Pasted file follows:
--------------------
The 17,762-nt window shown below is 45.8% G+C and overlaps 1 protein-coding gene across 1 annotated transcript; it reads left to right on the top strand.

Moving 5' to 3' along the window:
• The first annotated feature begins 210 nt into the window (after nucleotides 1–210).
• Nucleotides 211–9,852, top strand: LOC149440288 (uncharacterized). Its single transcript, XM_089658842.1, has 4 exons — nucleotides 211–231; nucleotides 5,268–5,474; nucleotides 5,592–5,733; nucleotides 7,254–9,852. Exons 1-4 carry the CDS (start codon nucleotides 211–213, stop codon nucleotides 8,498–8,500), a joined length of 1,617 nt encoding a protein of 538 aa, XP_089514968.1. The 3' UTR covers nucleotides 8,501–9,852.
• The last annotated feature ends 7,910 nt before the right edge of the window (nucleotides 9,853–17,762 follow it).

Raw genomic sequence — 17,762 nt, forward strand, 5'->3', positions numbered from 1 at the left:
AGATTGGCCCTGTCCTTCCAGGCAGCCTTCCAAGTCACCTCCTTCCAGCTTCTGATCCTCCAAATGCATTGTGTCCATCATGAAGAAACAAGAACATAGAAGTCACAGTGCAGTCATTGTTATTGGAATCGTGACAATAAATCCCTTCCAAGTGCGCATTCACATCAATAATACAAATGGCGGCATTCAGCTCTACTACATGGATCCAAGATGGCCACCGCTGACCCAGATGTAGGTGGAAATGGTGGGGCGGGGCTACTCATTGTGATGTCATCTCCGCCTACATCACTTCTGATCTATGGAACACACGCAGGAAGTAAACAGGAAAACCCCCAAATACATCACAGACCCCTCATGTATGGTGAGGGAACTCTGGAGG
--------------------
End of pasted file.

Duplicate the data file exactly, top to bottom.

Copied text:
The 17,762-nt window shown below is 45.8% G+C and overlaps 1 protein-coding gene across 1 annotated transcript; it reads left to right on the top strand.

Moving 5' to 3' along the window:
• The first annotated feature begins 210 nt into the window (after nucleotides 1–210).
• Nucleotides 211–9,852, top strand: LOC149440288 (uncharacterized). Its single transcript, XM_089658842.1, has 4 exons — nucleotides 211–231; nucleotides 5,268–5,474; nucleotides 5,592–5,733; nucleotides 7,254–9,852. Exons 1-4 carry the CDS (start codon nucleotides 211–213, stop codon nucleotides 8,498–8,500), a joined length of 1,617 nt encoding a protein of 538 aa, XP_089514968.1. The 3' UTR covers nucleotides 8,501–9,852.
• The last annotated feature ends 7,910 nt before the right edge of the window (nucleotides 9,853–17,762 follow it).

Raw genomic sequence — 17,762 nt, forward strand, 5'->3', positions numbered from 1 at the left:
AGATTGGCCCTGTCCTTCCAGGCAGCCTTCCAAGTCACCTCCTTCCAGCTTCTGATCCTCCAAATGCATTGTGTCCATCATGAAGAAACAAGAACATAGAAGTCACAGTGCAGTCATTGTTATTGGAATCGTGACAATAAATCCCTTCCAAGTGCGCATTCACATCAATAATACAAATGGCGGCATTCAGCTCTACTACATGGATCCAAGATGGCCACCGCTGACCCAGATGTAGGTGGAAATGGTGGGGCGGGGCTACTCATTGTGATGTCATCTCCGCCTACATCACTTCTGATCTATGGAACACACGCAGGAAGTAAACAGGAAAACCCCCAAATACATCACAGACCCCTCATGTATGGTGAGGGAACTCTGGAGG